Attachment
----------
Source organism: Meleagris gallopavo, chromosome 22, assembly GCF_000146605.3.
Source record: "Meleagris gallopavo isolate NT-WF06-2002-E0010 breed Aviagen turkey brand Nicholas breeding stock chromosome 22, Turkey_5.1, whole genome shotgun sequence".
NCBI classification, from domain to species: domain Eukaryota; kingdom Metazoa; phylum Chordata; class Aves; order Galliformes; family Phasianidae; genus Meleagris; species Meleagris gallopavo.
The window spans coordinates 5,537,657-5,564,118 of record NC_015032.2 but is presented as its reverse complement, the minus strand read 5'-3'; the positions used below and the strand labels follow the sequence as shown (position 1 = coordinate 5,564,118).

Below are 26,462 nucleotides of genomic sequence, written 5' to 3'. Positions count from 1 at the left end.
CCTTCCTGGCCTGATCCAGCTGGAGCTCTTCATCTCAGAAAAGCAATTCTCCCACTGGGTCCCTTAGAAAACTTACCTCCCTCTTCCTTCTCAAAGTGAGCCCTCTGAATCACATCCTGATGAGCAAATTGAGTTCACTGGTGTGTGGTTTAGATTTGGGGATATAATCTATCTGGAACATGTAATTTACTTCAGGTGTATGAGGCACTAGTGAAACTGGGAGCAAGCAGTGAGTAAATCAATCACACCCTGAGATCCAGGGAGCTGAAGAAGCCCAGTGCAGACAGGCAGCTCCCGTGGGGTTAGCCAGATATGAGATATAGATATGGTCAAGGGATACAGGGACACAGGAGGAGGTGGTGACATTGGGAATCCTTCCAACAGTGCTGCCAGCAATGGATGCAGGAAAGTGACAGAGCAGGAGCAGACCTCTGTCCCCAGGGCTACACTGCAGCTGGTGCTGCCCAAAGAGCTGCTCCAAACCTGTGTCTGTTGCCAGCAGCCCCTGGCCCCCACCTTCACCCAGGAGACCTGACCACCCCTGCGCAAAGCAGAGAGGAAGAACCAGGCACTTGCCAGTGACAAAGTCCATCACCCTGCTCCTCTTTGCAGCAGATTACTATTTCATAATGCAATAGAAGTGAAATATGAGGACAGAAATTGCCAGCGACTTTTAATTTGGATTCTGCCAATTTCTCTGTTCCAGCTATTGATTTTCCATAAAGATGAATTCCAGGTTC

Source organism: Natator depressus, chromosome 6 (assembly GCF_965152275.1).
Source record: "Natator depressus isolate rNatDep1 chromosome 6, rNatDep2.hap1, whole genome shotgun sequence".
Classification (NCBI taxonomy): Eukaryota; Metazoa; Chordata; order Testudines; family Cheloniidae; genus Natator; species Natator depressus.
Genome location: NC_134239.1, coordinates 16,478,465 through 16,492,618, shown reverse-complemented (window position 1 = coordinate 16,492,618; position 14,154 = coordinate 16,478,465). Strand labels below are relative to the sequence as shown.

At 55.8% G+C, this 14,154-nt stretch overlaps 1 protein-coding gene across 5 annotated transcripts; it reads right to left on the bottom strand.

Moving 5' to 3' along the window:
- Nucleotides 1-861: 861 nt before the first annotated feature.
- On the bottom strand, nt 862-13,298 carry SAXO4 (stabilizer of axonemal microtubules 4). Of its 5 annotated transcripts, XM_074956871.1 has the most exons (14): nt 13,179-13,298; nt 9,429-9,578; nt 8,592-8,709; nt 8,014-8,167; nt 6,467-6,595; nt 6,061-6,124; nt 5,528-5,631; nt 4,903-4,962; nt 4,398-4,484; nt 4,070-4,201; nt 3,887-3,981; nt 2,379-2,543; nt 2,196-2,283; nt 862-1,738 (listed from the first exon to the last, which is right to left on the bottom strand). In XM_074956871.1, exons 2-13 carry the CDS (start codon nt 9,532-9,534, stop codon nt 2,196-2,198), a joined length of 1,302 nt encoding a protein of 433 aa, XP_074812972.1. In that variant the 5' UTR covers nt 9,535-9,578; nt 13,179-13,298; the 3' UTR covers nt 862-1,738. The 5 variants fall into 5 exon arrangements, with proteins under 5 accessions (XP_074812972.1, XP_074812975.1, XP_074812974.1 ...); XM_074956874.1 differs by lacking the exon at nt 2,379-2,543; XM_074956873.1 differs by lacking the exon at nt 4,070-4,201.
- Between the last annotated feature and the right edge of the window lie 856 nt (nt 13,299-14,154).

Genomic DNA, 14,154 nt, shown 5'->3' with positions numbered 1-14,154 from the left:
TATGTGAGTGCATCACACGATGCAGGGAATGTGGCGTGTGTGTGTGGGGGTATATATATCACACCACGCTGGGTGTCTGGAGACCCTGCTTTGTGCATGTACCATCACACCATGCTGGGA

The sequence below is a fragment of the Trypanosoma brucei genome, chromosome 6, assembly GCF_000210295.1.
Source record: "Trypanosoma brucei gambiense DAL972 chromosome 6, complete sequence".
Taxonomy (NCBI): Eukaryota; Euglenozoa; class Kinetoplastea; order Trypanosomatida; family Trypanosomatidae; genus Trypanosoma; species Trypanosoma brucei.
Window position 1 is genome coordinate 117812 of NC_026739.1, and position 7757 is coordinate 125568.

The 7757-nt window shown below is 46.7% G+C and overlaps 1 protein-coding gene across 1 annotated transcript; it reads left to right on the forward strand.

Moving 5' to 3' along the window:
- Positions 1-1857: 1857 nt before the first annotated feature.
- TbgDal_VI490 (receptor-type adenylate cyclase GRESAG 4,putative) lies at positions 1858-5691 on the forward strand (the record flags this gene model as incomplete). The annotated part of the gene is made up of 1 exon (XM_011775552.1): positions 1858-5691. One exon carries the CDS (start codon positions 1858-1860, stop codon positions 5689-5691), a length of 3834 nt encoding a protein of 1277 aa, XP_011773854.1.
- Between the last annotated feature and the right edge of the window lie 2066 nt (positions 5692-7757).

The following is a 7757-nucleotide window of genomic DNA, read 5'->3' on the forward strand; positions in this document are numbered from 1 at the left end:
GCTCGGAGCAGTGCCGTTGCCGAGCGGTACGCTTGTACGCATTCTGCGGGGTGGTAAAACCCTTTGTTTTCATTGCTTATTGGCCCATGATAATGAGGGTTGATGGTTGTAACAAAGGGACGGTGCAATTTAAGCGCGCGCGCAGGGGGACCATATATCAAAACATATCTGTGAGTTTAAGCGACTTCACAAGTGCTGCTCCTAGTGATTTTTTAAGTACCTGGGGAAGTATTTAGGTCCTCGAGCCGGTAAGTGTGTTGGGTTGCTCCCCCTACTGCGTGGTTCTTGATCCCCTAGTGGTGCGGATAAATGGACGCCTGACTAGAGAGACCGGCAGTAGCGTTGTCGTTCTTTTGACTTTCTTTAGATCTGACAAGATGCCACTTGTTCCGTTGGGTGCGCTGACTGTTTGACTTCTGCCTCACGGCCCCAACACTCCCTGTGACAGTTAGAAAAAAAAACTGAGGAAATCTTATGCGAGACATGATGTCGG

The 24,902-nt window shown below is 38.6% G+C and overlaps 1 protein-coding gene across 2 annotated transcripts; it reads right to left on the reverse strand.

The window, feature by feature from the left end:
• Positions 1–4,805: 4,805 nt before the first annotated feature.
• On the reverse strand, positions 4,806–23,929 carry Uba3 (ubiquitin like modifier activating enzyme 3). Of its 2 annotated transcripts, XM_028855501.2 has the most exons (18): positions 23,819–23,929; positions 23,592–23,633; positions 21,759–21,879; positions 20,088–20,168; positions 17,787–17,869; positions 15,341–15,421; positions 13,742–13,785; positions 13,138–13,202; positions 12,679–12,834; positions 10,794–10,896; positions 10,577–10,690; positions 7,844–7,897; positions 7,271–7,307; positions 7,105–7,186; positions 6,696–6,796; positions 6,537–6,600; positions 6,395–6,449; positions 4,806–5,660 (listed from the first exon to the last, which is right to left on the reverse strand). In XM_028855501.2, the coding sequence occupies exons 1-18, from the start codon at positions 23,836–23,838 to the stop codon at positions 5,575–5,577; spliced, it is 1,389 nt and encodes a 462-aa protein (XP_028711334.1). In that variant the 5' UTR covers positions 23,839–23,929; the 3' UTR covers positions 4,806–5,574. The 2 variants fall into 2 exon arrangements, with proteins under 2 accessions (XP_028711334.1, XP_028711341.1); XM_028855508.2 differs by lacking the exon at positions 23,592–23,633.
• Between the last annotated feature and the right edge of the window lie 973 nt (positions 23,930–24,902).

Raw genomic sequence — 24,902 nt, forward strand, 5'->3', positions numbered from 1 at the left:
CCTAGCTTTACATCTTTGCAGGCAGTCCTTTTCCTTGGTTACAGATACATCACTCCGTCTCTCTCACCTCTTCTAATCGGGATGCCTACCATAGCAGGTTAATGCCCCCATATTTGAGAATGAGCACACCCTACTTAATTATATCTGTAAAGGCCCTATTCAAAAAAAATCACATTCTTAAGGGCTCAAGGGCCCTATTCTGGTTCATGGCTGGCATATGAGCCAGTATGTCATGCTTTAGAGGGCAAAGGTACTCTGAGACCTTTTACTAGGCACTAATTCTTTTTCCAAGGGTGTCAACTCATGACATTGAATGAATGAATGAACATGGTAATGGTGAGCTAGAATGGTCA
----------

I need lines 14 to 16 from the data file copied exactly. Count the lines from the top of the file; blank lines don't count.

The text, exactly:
- On the bottom strand, nt 862-13,298 carry SAXO4 (stabilizer of axonemal microtubules 4). Of its 5 annotated transcripts, XM_074956871.1 has the most exons (14): nt 13,179-13,298; nt 9,429-9,578; nt 8,592-8,709; nt 8,014-8,167; nt 6,467-6,595; nt 6,061-6,124; nt 5,528-5,631; nt 4,903-4,962; nt 4,398-4,484; nt 4,070-4,201; nt 3,887-3,981; nt 2,379-2,543; nt 2,196-2,283; nt 862-1,738 (listed from the first exon to the last, which is right to left on the bottom strand). In XM_074956871.1, exons 2-13 carry the CDS (start codon nt 9,532-9,534, stop codon nt 2,196-2,198), a joined length of 1,302 nt encoding a protein of 433 aa, XP_074812972.1. In that variant the 5' UTR covers nt 9,535-9,578; nt 13,179-13,298; the 3' UTR covers nt 862-1,738. The 5 variants fall into 5 exon arrangements, with proteins under 5 accessions (XP_074812972.1, XP_074812975.1, XP_074812974.1 ...); XM_074956874.1 differs by lacking the exon at nt 2,379-2,543; XM_074956873.1 differs by lacking the exon at nt 4,070-4,201.
- Between the last annotated feature and the right edge of the window lie 856 nt (nt 13,299-14,154).

Genomic DNA, 14,154 nt, shown 5'->3' with positions numbered 1-14,154 from the left: